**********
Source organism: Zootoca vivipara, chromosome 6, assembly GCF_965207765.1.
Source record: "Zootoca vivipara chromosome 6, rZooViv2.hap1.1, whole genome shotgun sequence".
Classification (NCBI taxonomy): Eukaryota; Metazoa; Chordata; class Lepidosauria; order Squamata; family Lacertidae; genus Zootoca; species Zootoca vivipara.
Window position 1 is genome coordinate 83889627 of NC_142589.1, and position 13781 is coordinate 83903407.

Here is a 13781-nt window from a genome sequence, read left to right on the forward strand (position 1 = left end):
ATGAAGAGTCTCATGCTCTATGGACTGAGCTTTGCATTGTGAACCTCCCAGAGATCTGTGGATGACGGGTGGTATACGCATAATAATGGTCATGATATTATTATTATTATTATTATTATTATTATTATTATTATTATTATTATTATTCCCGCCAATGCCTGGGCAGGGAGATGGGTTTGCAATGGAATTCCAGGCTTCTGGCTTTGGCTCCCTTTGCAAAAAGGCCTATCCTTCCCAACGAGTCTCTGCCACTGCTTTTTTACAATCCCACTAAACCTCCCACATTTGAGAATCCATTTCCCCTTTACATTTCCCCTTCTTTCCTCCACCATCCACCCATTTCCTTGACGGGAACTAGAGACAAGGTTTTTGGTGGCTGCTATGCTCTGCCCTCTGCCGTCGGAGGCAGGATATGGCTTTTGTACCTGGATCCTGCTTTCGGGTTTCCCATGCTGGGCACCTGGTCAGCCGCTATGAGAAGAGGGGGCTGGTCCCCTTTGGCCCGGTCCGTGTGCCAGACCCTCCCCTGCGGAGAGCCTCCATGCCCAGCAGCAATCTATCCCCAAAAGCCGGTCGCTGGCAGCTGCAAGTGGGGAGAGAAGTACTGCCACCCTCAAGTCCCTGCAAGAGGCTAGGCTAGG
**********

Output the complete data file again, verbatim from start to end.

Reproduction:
Source organism: Zootoca vivipara, chromosome 6, assembly GCF_965207765.1.
Source record: "Zootoca vivipara chromosome 6, rZooViv2.hap1.1, whole genome shotgun sequence".
Classification (NCBI taxonomy): Eukaryota; Metazoa; Chordata; class Lepidosauria; order Squamata; family Lacertidae; genus Zootoca; species Zootoca vivipara.
Window position 1 is genome coordinate 83889627 of NC_142589.1, and position 13781 is coordinate 83903407.

Here is a 13781-nt window from a genome sequence, read left to right on the forward strand (position 1 = left end):
ATGAAGAGTCTCATGCTCTATGGACTGAGCTTTGCATTGTGAACCTCCCAGAGATCTGTGGATGACGGGTGGTATACGCATAATAATGGTCATGATATTATTATTATTATTATTATTATTATTATTATTATTATTATTATTATTATTCCCGCCAATGCCTGGGCAGGGAGATGGGTTTGCAATGGAATTCCAGGCTTCTGGCTTTGGCTCCCTTTGCAAAAAGGCCTATCCTTCCCAACGAGTCTCTGCCACTGCTTTTTTACAATCCCACTAAACCTCCCACATTTGAGAATCCATTTCCCCTTTACATTTCCCCTTCTTTCCTCCACCATCCACCCATTTCCTTGACGGGAACTAGAGACAAGGTTTTTGGTGGCTGCTATGCTCTGCCCTCTGCCGTCGGAGGCAGGATATGGCTTTTGTACCTGGATCCTGCTTTCGGGTTTCCCATGCTGGGCACCTGGTCAGCCGCTATGAGAAGAGGGGGCTGGTCCCCTTTGGCCCGGTCCGTGTGCCAGACCCTCCCCTGCGGAGAGCCTCCATGCCCAGCAGCAATCTATCCCCAAAAGCCGGTCGCTGGCAGCTGCAAGTGGGGAGAGAAGTACTGCCACCCTCAAGTCCCTGCAAGAGGCTAGGCTAGG